This is one of an occasional series of posts on black Americans and religion.
In recent years, a number of Pew Research Center surveys have shown that Millennials in the United States – young adults born between 1981 and 1996 – are generally less religious than older Americans, based on our core measures of religious commitment. This holds true for black people, in that black Millennials tend to be less religious than older blacks. That said, black Millennials are considerably more religious than others in their generation, according to a new Pew Research Center analysis.
In fact, nearly two-thirds (64%) of black Millennials are highly religious on a four-item scale of religious commitment – which includes belief in God and self-described importance of religion, in addition to prayer and worship attendance – compared with 39% of nonblack Millennials.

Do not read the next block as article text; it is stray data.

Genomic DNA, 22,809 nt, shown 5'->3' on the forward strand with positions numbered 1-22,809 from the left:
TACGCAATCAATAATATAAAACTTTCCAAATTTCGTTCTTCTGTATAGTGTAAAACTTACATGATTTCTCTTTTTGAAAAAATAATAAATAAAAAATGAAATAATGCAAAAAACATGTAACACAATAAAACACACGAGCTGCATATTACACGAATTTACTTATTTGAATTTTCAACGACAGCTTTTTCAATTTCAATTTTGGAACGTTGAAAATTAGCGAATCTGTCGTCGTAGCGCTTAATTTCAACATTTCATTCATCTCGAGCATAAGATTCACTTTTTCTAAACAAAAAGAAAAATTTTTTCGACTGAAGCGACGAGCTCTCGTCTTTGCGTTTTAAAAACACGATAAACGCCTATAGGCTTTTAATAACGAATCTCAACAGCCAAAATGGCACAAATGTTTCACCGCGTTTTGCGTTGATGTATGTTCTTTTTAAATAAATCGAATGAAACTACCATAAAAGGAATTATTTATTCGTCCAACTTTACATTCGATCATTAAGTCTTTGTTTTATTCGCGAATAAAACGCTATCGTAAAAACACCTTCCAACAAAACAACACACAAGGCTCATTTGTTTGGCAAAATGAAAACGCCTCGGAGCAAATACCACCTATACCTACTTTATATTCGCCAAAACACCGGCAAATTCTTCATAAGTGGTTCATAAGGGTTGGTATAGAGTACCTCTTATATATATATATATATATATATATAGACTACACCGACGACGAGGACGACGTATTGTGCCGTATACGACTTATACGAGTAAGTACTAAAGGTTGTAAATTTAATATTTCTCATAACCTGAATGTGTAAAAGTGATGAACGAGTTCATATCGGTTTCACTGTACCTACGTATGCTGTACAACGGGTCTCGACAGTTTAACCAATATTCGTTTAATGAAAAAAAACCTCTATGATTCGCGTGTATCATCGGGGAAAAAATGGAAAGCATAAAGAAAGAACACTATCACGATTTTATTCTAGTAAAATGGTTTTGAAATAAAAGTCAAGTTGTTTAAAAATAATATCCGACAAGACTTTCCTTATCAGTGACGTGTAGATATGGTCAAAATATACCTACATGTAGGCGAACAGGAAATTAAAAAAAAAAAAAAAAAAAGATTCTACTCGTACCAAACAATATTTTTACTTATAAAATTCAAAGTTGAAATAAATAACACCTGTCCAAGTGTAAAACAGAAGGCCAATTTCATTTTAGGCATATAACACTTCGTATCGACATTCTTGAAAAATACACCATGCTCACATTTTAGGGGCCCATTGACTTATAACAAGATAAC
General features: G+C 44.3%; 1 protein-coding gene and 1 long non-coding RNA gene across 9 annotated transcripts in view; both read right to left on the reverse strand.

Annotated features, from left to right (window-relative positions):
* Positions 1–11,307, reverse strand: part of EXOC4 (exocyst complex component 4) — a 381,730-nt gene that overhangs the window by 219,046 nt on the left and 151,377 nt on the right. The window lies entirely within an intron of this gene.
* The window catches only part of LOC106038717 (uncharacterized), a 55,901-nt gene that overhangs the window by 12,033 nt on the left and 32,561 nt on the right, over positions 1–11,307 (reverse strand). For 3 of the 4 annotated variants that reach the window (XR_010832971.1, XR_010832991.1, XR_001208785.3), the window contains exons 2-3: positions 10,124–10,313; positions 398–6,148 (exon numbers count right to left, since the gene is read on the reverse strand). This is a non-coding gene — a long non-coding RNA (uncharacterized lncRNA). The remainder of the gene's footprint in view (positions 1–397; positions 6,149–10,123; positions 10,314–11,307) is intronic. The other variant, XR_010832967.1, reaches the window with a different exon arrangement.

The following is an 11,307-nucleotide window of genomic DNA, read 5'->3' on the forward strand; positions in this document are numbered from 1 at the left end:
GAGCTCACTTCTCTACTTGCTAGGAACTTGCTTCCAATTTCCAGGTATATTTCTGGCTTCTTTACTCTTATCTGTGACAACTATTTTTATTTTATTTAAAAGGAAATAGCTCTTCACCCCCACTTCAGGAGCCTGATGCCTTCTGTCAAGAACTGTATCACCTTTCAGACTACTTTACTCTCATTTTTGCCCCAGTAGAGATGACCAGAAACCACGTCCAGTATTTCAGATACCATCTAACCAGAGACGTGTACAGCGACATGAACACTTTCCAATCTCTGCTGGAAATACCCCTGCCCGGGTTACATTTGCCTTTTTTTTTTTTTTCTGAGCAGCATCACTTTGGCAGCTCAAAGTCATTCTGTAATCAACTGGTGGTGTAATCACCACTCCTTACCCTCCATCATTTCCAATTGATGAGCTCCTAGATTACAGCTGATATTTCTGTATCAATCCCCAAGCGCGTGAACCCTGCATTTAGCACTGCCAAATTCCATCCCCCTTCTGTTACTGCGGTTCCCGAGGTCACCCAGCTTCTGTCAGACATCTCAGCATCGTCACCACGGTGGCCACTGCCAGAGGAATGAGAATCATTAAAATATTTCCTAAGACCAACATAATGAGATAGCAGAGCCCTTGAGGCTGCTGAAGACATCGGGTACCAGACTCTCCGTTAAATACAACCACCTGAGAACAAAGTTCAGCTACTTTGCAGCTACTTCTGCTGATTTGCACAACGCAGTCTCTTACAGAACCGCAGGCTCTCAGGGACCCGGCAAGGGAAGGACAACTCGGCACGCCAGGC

At the same time, black Millennials are substantially less religious than older black adults by these measures. They are less likely than older black adults to say they pray at least daily, that they attend religious services at least weekly, and that religion is very important to them.
In other instances, the patterns are more mixed. While black Millennials are more likely to believe in heaven than are nonblack Millennials, they are no less likely than older blacks to hold this belief. And respondents in all of these groups are about equally likely to say they feel a deep sense of wonder about the universe.
Read the other posts in this series: